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Thailand’s military government has further tightened its grip on the country’s media by banning criticism of the junta, threatening to shut down the offending media outlet and legal consequences. The edict came at a time when probably not many were listening. On Friday night, shortly after the weekly, self-adulating TV address by army chief and Read more...
The Washington Post in an editorial: Despite the army’s desperate attempt to win over the public — through a “happiness” campaign of free haircuts, concerts and World Cup telecasts — these autocratic reforms will be rejected by a majority of the country. The rural poor, having lived through two coups and two major protest crackdowns, Read more...
In the early hours of Sunday a Russian Woman and her Boyfriend were walking back to their Hotel when they were robbed by two Cambodians. The incident occurred on Pattaya Beach Road close to the entrance of Soi 6 at 1.20am. Miss Nadezda Bokova aged 31 and her Boyfriend were suddenly confronted by two Cambodians on a motorbike. As the assailants drove past the pair, the passenger leant over and snatched a bag which was over the left shoulder of … Continue reading Read more...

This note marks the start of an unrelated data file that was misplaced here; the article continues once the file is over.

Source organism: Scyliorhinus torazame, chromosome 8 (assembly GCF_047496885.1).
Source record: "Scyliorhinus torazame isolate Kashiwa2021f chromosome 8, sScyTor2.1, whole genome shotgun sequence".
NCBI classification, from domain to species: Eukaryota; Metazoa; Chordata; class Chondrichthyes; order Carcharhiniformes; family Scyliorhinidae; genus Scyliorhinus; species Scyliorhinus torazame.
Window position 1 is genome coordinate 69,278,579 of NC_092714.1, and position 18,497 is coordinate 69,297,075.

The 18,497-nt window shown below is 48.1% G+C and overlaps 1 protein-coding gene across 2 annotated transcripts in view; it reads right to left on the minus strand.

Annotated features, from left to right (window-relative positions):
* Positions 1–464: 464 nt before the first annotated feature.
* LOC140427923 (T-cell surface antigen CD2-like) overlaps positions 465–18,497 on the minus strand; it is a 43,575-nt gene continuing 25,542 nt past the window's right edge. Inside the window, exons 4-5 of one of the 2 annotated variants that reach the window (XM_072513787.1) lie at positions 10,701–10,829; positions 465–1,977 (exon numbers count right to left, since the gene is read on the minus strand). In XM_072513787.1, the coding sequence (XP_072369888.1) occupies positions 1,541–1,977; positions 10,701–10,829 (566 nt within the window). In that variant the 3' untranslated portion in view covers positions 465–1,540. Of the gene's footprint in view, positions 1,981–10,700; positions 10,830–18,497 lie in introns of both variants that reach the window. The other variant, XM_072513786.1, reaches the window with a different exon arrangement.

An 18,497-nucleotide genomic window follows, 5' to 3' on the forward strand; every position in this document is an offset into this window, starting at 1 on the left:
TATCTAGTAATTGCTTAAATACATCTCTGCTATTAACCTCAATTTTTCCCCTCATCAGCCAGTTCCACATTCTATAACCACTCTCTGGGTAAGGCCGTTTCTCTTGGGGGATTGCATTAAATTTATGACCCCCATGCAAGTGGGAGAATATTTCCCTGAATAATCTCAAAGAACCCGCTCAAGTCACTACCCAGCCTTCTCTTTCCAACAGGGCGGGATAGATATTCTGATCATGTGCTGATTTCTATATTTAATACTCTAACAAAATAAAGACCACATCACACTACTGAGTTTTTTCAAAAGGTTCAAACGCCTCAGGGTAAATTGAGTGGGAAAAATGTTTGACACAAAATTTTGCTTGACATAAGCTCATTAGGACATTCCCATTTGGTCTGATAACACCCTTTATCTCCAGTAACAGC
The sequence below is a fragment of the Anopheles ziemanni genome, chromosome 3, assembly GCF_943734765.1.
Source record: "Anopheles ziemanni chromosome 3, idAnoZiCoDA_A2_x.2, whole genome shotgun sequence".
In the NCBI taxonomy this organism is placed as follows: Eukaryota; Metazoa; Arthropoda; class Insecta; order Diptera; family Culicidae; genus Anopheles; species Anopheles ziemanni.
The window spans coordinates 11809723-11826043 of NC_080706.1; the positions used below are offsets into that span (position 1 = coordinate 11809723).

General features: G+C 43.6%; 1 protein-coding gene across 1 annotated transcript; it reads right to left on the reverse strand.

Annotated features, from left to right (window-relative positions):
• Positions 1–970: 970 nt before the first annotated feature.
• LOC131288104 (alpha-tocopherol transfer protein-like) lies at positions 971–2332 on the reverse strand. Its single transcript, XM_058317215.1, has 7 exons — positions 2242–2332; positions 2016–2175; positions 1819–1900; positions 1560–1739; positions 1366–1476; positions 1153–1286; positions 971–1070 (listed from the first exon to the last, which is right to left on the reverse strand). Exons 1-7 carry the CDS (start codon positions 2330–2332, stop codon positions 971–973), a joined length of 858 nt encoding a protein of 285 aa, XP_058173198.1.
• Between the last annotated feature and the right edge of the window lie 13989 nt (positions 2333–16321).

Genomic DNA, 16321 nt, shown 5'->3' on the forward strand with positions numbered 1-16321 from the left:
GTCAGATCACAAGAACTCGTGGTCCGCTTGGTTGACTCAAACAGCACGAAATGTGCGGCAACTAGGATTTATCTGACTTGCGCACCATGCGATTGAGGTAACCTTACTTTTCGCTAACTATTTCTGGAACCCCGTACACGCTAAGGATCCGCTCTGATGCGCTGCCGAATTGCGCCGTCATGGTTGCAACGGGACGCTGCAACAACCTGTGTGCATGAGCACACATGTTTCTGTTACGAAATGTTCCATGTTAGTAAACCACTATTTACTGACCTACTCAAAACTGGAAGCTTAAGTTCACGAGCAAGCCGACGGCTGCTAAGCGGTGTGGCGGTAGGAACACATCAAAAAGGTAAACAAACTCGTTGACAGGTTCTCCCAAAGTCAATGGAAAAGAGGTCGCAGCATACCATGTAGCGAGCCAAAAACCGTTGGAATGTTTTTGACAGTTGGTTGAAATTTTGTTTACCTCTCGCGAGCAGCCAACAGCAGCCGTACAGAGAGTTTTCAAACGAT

In the early hours of Sunday, Pattaya Police in conjunction with the Royal Thai Navy received information of a gathering of modified vehicles in Central Pattaya and went to investigate. A total of 11 vehicles were seized and 11 drivers aged between 20 and 27 were arrested after it became evident that a street race had been organized and attempts to illegally close the road were made prior to the authorities arriving. The 11 drivers are facing a variety of … Continue reading Read more...